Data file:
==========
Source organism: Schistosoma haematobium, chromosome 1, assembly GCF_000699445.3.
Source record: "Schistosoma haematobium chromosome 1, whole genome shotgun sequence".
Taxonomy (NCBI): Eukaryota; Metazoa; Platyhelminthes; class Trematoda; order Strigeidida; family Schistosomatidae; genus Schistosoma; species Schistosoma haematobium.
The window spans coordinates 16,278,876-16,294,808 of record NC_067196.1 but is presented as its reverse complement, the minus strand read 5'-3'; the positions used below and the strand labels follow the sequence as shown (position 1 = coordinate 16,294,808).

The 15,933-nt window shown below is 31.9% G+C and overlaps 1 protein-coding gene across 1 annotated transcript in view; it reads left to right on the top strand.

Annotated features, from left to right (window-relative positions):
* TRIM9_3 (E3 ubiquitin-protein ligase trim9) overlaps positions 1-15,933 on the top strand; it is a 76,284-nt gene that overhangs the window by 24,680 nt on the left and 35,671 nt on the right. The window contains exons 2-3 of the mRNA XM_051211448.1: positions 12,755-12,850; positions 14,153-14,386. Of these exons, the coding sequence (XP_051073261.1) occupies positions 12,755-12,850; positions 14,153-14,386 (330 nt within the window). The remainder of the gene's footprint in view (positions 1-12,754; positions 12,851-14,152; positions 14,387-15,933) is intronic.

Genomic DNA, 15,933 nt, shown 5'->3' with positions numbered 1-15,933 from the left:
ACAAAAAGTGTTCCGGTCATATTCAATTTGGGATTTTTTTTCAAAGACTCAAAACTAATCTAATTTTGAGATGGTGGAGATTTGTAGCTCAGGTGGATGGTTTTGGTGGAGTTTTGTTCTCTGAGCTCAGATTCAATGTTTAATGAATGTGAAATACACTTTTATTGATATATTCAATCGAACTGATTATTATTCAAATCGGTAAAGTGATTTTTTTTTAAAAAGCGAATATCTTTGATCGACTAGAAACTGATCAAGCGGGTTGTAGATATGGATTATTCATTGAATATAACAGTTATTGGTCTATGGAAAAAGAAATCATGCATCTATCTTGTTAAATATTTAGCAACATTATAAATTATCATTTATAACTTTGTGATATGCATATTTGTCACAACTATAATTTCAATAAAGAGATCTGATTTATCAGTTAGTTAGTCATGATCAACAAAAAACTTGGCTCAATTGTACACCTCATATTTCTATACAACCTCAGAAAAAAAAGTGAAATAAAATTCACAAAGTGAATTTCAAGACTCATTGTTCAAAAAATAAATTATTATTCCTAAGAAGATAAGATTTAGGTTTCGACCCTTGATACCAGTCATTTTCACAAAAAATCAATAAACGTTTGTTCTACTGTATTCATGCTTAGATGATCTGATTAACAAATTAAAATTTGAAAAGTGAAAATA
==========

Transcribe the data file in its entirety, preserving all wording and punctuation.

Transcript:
Source organism: Schistosoma haematobium, chromosome 1, assembly GCF_000699445.3.
Source record: "Schistosoma haematobium chromosome 1, whole genome shotgun sequence".
Taxonomy (NCBI): Eukaryota; Metazoa; Platyhelminthes; class Trematoda; order Strigeidida; family Schistosomatidae; genus Schistosoma; species Schistosoma haematobium.
The window spans coordinates 16,278,876-16,294,808 of record NC_067196.1 but is presented as its reverse complement, the minus strand read 5'-3'; the positions used below and the strand labels follow the sequence as shown (position 1 = coordinate 16,294,808).

The 15,933-nt window shown below is 31.9% G+C and overlaps 1 protein-coding gene across 1 annotated transcript in view; it reads left to right on the top strand.

Annotated features, from left to right (window-relative positions):
* TRIM9_3 (E3 ubiquitin-protein ligase trim9) overlaps positions 1-15,933 on the top strand; it is a 76,284-nt gene that overhangs the window by 24,680 nt on the left and 35,671 nt on the right. The window contains exons 2-3 of the mRNA XM_051211448.1: positions 12,755-12,850; positions 14,153-14,386. Of these exons, the coding sequence (XP_051073261.1) occupies positions 12,755-12,850; positions 14,153-14,386 (330 nt within the window). The remainder of the gene's footprint in view (positions 1-12,754; positions 12,851-14,152; positions 14,387-15,933) is intronic.

Genomic DNA, 15,933 nt, shown 5'->3' with positions numbered 1-15,933 from the left:
ACAAAAAGTGTTCCGGTCATATTCAATTTGGGATTTTTTTTCAAAGACTCAAAACTAATCTAATTTTGAGATGGTGGAGATTTGTAGCTCAGGTGGATGGTTTTGGTGGAGTTTTGTTCTCTGAGCTCAGATTCAATGTTTAATGAATGTGAAATACACTTTTATTGATATATTCAATCGAACTGATTATTATTCAAATCGGTAAAGTGATTTTTTTTTAAAAAGCGAATATCTTTGATCGACTAGAAACTGATCAAGCGGGTTGTAGATATGGATTATTCATTGAATATAACAGTTATTGGTCTATGGAAAAAGAAATCATGCATCTATCTTGTTAAATATTTAGCAACATTATAAATTATCATTTATAACTTTGTGATATGCATATTTGTCACAACTATAATTTCAATAAAGAGATCTGATTTATCAGTTAGTTAGTCATGATCAACAAAAAACTTGGCTCAATTGTACACCTCATATTTCTATACAACCTCAGAAAAAAAAGTGAAATAAAATTCACAAAGTGAATTTCAAGACTCATTGTTCAAAAAATAAATTATTATTCCTAAGAAGATAAGATTTAGGTTTCGACCCTTGATACCAGTCATTTTCACAAAAAATCAATAAACGTTTGTTCTACTGTATTCATGCTTAGATGATCTGATTAACAAATTAAAATTTGAAAAGTGAAAATA